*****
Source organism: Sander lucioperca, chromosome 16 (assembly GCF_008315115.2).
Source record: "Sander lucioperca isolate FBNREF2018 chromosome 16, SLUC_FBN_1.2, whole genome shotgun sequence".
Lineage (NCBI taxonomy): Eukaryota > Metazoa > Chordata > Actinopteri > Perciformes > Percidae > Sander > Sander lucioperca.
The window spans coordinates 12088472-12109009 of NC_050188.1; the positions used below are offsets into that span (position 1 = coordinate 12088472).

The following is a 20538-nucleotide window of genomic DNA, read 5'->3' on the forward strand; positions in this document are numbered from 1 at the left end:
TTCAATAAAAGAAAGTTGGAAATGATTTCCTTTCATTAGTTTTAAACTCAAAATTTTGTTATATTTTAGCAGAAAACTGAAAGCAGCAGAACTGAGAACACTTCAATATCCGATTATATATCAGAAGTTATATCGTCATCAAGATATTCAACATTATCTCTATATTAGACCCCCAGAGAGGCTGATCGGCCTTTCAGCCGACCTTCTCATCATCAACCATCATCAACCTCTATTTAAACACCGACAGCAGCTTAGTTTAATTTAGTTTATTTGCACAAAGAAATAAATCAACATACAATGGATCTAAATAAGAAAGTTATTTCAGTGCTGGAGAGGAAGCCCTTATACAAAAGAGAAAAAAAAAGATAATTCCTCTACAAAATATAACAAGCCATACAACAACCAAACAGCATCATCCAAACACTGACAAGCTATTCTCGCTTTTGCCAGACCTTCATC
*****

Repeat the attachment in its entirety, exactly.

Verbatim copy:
Source organism: Sander lucioperca, chromosome 16 (assembly GCF_008315115.2).
Source record: "Sander lucioperca isolate FBNREF2018 chromosome 16, SLUC_FBN_1.2, whole genome shotgun sequence".
Lineage (NCBI taxonomy): Eukaryota > Metazoa > Chordata > Actinopteri > Perciformes > Percidae > Sander > Sander lucioperca.
The window spans coordinates 12088472-12109009 of NC_050188.1; the positions used below are offsets into that span (position 1 = coordinate 12088472).

The following is a 20538-nucleotide window of genomic DNA, read 5'->3' on the forward strand; positions in this document are numbered from 1 at the left end:
TTCAATAAAAGAAAGTTGGAAATGATTTCCTTTCATTAGTTTTAAACTCAAAATTTTGTTATATTTTAGCAGAAAACTGAAAGCAGCAGAACTGAGAACACTTCAATATCCGATTATATATCAGAAGTTATATCGTCATCAAGATATTCAACATTATCTCTATATTAGACCCCCAGAGAGGCTGATCGGCCTTTCAGCCGACCTTCTCATCATCAACCATCATCAACCTCTATTTAAACACCGACAGCAGCTTAGTTTAATTTAGTTTATTTGCACAAAGAAATAAATCAACATACAATGGATCTAAATAAGAAAGTTATTTCAGTGCTGGAGAGGAAGCCCTTATACAAAAGAGAAAAAAAAAGATAATTCCTCTACAAAATATAACAAGCCATACAACAACCAAACAGCATCATCCAAACACTGACAAGCTATTCTCGCTTTTGCCAGACCTTCATC